In an unusual arrangement, five adjacent homeowners on the beach in Hilton Head Island have pooled their resources to build a continuous sea wall in front of their homes.
Development on the beach is highly regulated in South Carolina. But the strip of sand where the wall is being constructed is in a regulatory gray zone, out of reach for both the town of Hilton Head and the S.C. Department of Health and Environmental Control.
"We talked to every organization that had anything to do with the beach to get their approval and input," said Bert Ellis, who owns one of the homes on Piping Plover Road that will be behind the wall. "Everybody has signed off on what we’re doing."
Two storms in the space of about a year — Category 1 Hurricane Matthew in October 2016 and Tropical Storm Irma in September 2017 — eroded the beach so severely in front of the five homes in the Sea Pines community that the walls of their oceanside pools were entirely exposed, Ellis said. He argued that constructing the 18-foot-deep wall wouldn't be any more disruptive than the existing pools.
The town replaced sand and dunes in front of the homes after Matthew, Ellis said, but Irma "just scraped that away like a knife through butter."
The wall will be covered with sand when it's completed in a few weeks, with planting on top. But hard structures on the beach are often associated with increased erosion nearby, and it's an open question who would re-cover the wall if a serious storm strikes again and strips the sand away.
Sea Pines resident Dana Advocaat said she worries that if the wall is uprooted in a serious storm, it could block a road or damage property. She also said that if the town renourishes the sand on top of the wall after a hurricane, it could amount to special treatment for the property owners who decided to take on the project of their own accord.
“It’s our tax dollars,” she said.
Typically, renourishment workers only move sand up to the edge of a hard surface, and not over it, said Bill Eiser, a former DHEC employee and owner of Eiser Consulting.
“They're trying to rebuild a beach the public can use, and if you’re putting sand behind or on the landward side of a wall, that’s typically not any section the public can get to, recreationally,” Eiser said.
The past few years have been busy for beach restoration work along South Carolina's shore. The north and south extremes of the Grand Strand have had emergency work completed in the past year. Isle of Palm's most recent project finished in March, and another project is under way now on Folly Beach.
This week, the Army Corps of Engineers announced it would start work on the central section of renourishment on the Grand Strand in August. The stretch of beach is the last in that region to be renourished, and includes the entire shoreline of Myrtle Beach.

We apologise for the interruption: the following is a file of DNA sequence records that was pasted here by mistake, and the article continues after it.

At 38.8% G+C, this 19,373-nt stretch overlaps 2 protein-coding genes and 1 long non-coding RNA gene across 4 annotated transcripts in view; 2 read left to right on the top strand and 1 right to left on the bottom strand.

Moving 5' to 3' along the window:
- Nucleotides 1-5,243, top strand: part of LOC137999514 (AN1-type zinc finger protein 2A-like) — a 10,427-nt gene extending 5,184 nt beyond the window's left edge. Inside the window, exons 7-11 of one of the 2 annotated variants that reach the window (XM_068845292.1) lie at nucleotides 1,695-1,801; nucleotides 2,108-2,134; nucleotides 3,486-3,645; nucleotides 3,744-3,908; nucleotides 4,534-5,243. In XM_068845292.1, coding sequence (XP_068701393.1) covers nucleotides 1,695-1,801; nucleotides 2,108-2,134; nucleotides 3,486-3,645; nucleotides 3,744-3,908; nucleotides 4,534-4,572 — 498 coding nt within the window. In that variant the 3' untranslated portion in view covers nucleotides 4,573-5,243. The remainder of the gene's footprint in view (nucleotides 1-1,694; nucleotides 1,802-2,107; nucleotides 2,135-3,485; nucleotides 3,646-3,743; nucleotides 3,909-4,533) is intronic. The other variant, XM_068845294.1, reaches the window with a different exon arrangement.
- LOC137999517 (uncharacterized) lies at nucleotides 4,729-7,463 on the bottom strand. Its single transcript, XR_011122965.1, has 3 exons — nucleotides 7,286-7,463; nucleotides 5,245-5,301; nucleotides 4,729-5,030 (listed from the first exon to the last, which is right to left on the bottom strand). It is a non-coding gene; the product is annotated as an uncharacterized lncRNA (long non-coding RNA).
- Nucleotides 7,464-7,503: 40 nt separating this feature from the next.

In Hilton Head, Ellis said the property owners behind the wall don't expect special treatment if the wall is uncovered, though he did say that the town has expressed that it's committed to continuing to renourish the beach.
"Everything we’re doing is with our own nickel. We’re not asking anybody to subsidize this. We’re not asking anybody to push sand if they’re not going to push sand," Ellis said.
Still, the private work could impact the public section of the beach. Scott Liggett, with the town of Hilton Head, said he was "absolutely" concerned the wall could exacerbate erosion on its beachward side. He also said that while sand around the property owners' pools may have been eroded in the past, the effects of pools are not the same as an engineered sea wall.
"While (sea walls) tend to hold firm and protect the private property behind them, no sea wall has ever been built to protect the beach in front of them,” Liggett said.
Emily Cedzo, with the Coastal Conservation League, worried that other property owners on Hilton Head might see the wall as an example and try to find the same loophole as the group on Piping Plover Road: building in an area that's not regulated by a public authority. DHEC generally does not allow hard structures on the part of the beach that it regulates.
"It perpetuates a false sense of security, and once that starts, where and how do we stop it?" Cedzo said.
Liggett said several factors combined to motivate the wall near Piping Plover Road: two storms within a year that hit that section of the island particularly hard, a group of property owners who were willing to work together and the fact that the dunes that were there were removed, exposing the sand underneath for construction.
“I don't think it's common or likely” that more residents would start erecting similar walls, he said.